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A hygienic Python setup for Linux, Mac, and WSL

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Python dependency management is known to be bad. Over time, I’ve decided the only way I’m willing to live is to push my Python environment hygiene to the max. As I’ve recommended my setup to a lot of people, I figured I should write it up as a reference.


This is what I aim to accomplish in my Python setup. You don’t have to agree with these tenets, and if you don’t, feel free to ignore any of the advice that follows as it flows from them.

  • Never install anything in system python installs
  • Always use a virtualenv
  • virtualenvs are better when their state is managed (vs. direct pip installs into them), because then you can recreate them at will
  • CLI tools written in python shouldn’t be treated like python packages
  • Don’t pip-install tools that work across python versions into a specific python version (give them their own isolated install)


  • Use pyenv to setup and manage multiple python installations (including anaconda)
  • Use pipenv and/or poetry to manage virtualenvs
  • Use pipx to install CLI tools written in python
  • Instead of pip installing (or pipx-installing) these tools, get isolated installs for each. pipenv and pipx can be installed with pip, but which pyenv python version would you install them in?
  • With this setup, nothing touches system python, and nothing ever actually gets pip installed into the pyenv python installs directly

pipenv and poetry

Why use a virtualenv management tool like pipenv or poetry? Each virtualenv gets a file defining its state (Pipfile or pyproject.toml), making them easy to manage and recreate, and it’s then that much easier for each project to have its own managed virtualenv.

Which to choose? It’s mostly your choice for which to use; I actually use both. I think they are good at different things, and good enough at those separate things to make it worth knowing and using both.

pipenv is better for specifying the environment for an application (e.g., a thing you deploy), which should have a very specific known python setup. It also lets you have .env files for project environment variables, which tend to be useful for applications (e.g., its deployment environment) and less so for libraries.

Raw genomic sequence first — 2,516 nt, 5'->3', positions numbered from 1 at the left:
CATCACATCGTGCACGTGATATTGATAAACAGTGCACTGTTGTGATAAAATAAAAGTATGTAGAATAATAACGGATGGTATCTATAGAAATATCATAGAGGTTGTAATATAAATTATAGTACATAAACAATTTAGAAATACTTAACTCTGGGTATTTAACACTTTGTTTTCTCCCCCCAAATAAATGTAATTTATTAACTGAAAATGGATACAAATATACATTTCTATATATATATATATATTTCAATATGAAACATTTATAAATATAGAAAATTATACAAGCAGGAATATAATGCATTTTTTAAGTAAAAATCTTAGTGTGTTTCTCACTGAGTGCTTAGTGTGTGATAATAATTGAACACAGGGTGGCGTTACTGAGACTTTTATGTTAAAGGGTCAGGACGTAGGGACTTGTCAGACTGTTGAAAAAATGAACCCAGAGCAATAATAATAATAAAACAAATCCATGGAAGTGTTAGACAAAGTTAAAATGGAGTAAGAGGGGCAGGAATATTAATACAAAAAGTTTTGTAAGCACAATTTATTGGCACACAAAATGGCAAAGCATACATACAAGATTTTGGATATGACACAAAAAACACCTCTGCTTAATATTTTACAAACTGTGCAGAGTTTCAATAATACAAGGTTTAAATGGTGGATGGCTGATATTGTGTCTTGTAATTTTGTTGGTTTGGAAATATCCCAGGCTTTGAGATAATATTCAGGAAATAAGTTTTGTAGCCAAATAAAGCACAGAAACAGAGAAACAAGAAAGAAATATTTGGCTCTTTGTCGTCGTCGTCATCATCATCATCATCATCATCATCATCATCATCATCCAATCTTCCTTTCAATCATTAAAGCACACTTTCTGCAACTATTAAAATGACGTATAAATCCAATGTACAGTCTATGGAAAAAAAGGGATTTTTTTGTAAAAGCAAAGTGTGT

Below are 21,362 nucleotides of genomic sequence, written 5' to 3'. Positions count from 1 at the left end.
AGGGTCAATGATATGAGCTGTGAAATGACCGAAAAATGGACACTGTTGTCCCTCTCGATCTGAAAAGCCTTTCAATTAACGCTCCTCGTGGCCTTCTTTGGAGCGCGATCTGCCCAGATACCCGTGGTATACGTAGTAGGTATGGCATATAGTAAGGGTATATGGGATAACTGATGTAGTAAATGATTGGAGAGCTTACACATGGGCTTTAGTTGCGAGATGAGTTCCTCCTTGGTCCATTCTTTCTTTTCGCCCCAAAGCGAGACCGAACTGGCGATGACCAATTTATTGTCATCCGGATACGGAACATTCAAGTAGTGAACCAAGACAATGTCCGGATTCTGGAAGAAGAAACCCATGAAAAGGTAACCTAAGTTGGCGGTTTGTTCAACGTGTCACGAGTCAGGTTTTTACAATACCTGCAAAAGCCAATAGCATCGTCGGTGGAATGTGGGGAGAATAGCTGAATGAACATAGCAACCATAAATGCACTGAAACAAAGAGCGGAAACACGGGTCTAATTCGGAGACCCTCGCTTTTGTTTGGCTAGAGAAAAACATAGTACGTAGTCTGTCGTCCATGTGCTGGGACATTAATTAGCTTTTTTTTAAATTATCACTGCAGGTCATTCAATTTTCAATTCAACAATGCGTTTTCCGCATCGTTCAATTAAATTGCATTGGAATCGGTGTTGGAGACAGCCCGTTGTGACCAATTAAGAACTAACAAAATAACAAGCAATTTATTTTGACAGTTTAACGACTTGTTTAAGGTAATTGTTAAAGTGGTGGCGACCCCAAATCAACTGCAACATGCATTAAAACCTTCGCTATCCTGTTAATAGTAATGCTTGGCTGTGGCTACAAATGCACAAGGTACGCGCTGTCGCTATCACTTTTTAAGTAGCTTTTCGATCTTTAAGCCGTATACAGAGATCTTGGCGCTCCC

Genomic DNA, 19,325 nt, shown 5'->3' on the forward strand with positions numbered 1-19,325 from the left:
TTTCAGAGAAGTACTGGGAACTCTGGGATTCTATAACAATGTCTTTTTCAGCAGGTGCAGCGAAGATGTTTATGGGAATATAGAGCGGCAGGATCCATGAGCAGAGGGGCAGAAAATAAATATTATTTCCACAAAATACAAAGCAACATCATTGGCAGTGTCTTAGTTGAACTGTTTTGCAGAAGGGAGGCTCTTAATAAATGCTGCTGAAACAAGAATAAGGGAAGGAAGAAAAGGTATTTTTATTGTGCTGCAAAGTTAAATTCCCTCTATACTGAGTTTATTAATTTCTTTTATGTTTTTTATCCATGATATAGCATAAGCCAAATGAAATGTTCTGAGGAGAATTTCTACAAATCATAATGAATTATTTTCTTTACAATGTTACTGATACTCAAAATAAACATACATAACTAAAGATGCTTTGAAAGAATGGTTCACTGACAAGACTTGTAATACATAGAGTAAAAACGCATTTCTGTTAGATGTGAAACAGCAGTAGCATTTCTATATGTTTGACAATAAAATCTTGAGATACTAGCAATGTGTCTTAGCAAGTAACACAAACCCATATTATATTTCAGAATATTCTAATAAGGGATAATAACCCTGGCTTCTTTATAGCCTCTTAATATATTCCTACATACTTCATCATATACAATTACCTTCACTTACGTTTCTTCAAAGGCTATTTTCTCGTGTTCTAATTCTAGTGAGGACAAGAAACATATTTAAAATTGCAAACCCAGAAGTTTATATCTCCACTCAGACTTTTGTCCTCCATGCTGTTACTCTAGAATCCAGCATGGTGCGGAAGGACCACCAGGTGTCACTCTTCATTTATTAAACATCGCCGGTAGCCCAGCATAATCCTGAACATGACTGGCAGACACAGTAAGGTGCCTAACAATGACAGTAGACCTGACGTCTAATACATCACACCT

poetry is better for building libraries and CLI tools, which need to get put in PyPI and be flexible about the Python environment they end up in. Poetry’s PEP 518-compliant pyproject.toml is way easier than writing a setup.py file (which is still required if you’re using pipenv). It allows multiple virtualenvs/python versions (important for libraries). And, it can build wheels and publish to PyPI.

Both tools allow you to specify that the virtualenv directory for a project should go in the project directory itself (as .venv/), rather than in the central store of virtualenvs. I like this a lot, as it makes that virtualenv easier to find+destroy if it gets corrupted, and also gets inherently cleaned up if you remove the project directory. This feature is enabled with environment variables; instructions are included below.


pipx installs each package into its own virtualenv and then links the executables so they are on your $PATH

Isolated installs

To get isolated installations of these tools, I turn to homebrew, even on Linux (it’s good now!). As mentioned above, pip-installing requires selecting a pyenv-installed Python version to install into. You could pipx-install, but how do you install pipx? Additionally, brew formulas are kept much more up-to-date than most OS package managers (e.g., apt).